MBA Resume Mistakes: Work Experience

First look, it looks like too many positions! However, as you take a closer look, you will realize that there are multiple internships mentioned in the work experience section – 4 internships to be exact. All of these internships are a WASTE of space. They add absolutely no value to the candidate’s profile, either in terms of the impact or in terms of their professional experiences. For a candidate who has almost 4 years of experience, mentioning internships undertaken during college is futile.

internships on resume

Going deeper into the shared work experiences – currently the candidate is working as an Investment Analyst, and they explain their role and work in the first bullet in quite detail. They have highlighted the key skills they bring to the table, deal evaluation, due-diligence exposure, analytical skills, presentation skills, and working with different stakeholders.

work experience section of resume

However, the second and third bullet points – evaluating a deal in xxx sector, offer no new information to the reader. It’s a repetition of the responsibilities that they have already highlighted in the first bullet. Further, the candidate adds a lot of detail about the firms they are working for – for example, the target is a leading player in India, or the target is a subsidiary of a listed entity. None of these statements provide any insight into the candidate’s responsibilities, actions taken, or how the candidate’s work has impacted the projects.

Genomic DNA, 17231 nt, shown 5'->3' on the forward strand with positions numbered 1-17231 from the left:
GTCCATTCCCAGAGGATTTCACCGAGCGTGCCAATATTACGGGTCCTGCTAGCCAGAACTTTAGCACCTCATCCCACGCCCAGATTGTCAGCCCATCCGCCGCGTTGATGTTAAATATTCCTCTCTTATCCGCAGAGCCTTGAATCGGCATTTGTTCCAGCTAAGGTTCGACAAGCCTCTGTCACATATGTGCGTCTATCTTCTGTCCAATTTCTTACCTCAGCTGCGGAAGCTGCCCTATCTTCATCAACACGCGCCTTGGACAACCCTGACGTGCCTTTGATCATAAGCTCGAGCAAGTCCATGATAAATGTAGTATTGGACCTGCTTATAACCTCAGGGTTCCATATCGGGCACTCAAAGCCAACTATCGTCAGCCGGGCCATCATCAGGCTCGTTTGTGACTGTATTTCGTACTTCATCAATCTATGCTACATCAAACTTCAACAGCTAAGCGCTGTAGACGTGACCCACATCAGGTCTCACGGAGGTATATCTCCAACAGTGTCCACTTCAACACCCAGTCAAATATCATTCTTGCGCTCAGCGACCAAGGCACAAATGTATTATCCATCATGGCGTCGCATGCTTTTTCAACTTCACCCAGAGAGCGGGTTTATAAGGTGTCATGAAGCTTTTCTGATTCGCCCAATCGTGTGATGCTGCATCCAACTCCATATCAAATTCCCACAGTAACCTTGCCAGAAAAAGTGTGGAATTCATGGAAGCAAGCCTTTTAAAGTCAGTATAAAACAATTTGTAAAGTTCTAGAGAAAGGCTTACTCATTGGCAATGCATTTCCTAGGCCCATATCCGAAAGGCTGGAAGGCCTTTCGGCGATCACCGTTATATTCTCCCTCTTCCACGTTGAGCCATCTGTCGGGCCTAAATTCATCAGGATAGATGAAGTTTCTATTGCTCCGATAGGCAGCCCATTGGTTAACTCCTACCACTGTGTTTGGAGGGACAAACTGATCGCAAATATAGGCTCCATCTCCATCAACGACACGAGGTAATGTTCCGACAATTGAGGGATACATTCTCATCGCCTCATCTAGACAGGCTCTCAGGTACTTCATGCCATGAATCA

Instead of these extra details, had the candidate simply provided a summarised snapshot of their overall job responsibilities and the different sectors they have had exposure to, it would have been a much more succinct way to present their work.

Similar issues continue with the previous positions that the candidate has held - repetitive descriptions of the work they have performed. So, beyond the first bullet of the current position, we haven’t really learnt much about the professional skillsets, growth, or leadership values that the candidate brings to the table. Humongous, missed opportunities!

What could they have done better?

  • Highlighted upgradations in their responsibilities.